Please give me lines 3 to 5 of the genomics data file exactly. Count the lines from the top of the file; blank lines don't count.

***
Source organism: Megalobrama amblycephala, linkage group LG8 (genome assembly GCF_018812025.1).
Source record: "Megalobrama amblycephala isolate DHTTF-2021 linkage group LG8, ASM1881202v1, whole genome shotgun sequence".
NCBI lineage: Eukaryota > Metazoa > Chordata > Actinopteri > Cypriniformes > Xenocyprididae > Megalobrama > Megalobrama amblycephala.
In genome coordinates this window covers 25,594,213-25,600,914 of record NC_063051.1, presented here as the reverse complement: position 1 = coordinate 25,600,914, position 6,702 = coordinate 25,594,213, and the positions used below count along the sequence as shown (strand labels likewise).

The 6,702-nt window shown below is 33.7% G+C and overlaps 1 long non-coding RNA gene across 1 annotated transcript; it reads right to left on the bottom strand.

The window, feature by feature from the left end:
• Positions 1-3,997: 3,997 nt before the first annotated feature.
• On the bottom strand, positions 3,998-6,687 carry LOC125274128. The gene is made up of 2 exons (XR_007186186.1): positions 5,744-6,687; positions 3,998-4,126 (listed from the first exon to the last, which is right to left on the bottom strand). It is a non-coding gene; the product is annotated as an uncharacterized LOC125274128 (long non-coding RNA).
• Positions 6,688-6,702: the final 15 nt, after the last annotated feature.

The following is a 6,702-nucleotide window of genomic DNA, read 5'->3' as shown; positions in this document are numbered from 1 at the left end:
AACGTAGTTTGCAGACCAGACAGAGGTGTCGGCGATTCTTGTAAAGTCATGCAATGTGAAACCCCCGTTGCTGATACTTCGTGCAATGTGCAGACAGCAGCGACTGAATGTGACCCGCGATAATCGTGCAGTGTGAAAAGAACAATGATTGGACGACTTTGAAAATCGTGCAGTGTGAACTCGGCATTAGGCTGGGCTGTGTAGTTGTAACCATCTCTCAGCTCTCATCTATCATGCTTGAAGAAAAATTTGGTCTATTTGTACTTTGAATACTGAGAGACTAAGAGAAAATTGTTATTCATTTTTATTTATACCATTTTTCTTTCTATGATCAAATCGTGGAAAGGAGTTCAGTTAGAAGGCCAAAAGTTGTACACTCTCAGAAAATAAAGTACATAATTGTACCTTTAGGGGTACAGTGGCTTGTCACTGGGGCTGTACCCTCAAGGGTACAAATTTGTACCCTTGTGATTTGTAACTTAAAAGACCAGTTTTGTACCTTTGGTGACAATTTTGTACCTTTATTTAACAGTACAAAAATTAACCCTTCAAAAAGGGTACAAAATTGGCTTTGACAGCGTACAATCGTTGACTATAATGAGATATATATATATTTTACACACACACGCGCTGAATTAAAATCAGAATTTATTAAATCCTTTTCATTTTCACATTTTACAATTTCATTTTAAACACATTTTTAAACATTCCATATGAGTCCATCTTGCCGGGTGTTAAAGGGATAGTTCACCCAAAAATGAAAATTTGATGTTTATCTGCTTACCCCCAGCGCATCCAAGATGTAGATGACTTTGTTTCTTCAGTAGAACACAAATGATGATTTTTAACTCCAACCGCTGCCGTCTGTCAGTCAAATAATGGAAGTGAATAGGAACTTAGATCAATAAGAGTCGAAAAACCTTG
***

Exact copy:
NCBI lineage: Eukaryota > Metazoa > Chordata > Actinopteri > Cypriniformes > Xenocyprididae > Megalobrama > Megalobrama amblycephala.
In genome coordinates this window covers 25,594,213-25,600,914 of record NC_063051.1, presented here as the reverse complement: position 1 = coordinate 25,600,914, position 6,702 = coordinate 25,594,213, and the positions used below count along the sequence as shown (strand labels likewise).

The 6,702-nt window shown below is 33.7% G+C and overlaps 1 long non-coding RNA gene across 1 annotated transcript; it reads right to left on the bottom strand.